Without the strengths of the ideas and relationships dimension, it is easy to fall back – a very apt term – on past ways of doing things. We may miss altogether that the critical moment requires significant change, rather than simply improvement.

It is for this reason that these critical moments require us to be present minded.

Learning to Become Situationally Aware

The idea of being present or mindful has become an important practice for many people. It provides them with a sense of groundedness in the moment. It is a way for them to be their true selves in the moment where chaos and complexity seem to be swirling around them.

I’d like to characterize this idea of being present as a way of being situationally aware. It is not just that we know who we are in the critical moment, but we also what is transpiring around us.

Are we sufficiently present to see and hear the conflict and confusion that someone involved in the situation is feeling? If we are talking about a critical moment for a work team, our sense of presence gets us out of our own heads, and the importance of forcing our own agendas on the team, so that we can listen and process what we are hearing from others.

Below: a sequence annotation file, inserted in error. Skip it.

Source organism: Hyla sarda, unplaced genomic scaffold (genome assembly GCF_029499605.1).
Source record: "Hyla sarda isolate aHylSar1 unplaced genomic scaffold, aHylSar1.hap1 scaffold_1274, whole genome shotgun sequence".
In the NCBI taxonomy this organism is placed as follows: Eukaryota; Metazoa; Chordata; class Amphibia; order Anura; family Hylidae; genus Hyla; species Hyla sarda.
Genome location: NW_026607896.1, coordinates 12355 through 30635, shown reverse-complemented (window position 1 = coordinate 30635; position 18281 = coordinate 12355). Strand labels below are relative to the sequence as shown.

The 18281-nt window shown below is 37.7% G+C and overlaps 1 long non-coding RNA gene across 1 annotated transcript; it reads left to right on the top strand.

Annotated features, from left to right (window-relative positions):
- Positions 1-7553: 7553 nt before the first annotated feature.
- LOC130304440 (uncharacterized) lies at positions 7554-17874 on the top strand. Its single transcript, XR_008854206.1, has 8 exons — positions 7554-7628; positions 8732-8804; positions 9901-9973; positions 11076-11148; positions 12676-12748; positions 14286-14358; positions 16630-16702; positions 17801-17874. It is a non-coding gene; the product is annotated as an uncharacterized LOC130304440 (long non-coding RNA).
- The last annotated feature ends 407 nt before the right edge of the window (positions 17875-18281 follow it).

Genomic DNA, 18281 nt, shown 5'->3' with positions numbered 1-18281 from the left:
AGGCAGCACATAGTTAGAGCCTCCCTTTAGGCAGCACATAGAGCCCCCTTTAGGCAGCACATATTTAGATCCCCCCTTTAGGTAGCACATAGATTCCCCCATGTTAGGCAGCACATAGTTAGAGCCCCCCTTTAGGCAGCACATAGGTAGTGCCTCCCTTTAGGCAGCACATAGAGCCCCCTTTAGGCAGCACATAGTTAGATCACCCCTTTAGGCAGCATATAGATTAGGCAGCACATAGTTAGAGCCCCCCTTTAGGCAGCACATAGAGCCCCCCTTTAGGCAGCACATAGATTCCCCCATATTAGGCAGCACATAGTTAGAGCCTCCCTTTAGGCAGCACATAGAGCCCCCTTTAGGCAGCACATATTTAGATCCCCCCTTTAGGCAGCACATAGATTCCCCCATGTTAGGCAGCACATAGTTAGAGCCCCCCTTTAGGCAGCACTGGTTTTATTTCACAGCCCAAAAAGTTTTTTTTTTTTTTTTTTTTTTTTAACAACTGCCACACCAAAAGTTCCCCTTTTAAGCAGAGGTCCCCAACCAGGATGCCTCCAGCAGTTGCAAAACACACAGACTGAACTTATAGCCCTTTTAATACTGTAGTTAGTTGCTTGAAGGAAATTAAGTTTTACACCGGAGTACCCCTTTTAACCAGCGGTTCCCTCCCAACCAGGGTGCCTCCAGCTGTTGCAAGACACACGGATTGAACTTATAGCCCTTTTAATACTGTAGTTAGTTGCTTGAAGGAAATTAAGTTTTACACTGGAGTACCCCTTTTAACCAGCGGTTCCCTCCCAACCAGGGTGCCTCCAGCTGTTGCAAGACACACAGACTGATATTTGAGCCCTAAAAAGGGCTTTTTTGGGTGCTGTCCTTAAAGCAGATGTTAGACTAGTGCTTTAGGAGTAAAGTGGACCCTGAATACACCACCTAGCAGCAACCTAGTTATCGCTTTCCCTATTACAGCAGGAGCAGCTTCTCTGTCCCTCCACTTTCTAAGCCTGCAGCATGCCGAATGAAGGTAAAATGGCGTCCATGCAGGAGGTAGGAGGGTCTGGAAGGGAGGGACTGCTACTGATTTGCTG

Develop this skill of being present, where you are able to listen and empathize and your value to the team grows exponentially. It does not mean that you are taking control of the situation. Rather, you are helping to create an open and safe environment for the team to find common ground for moving forward. This skill of presence is one of being a facilitator of people coming together to move forward in tandem.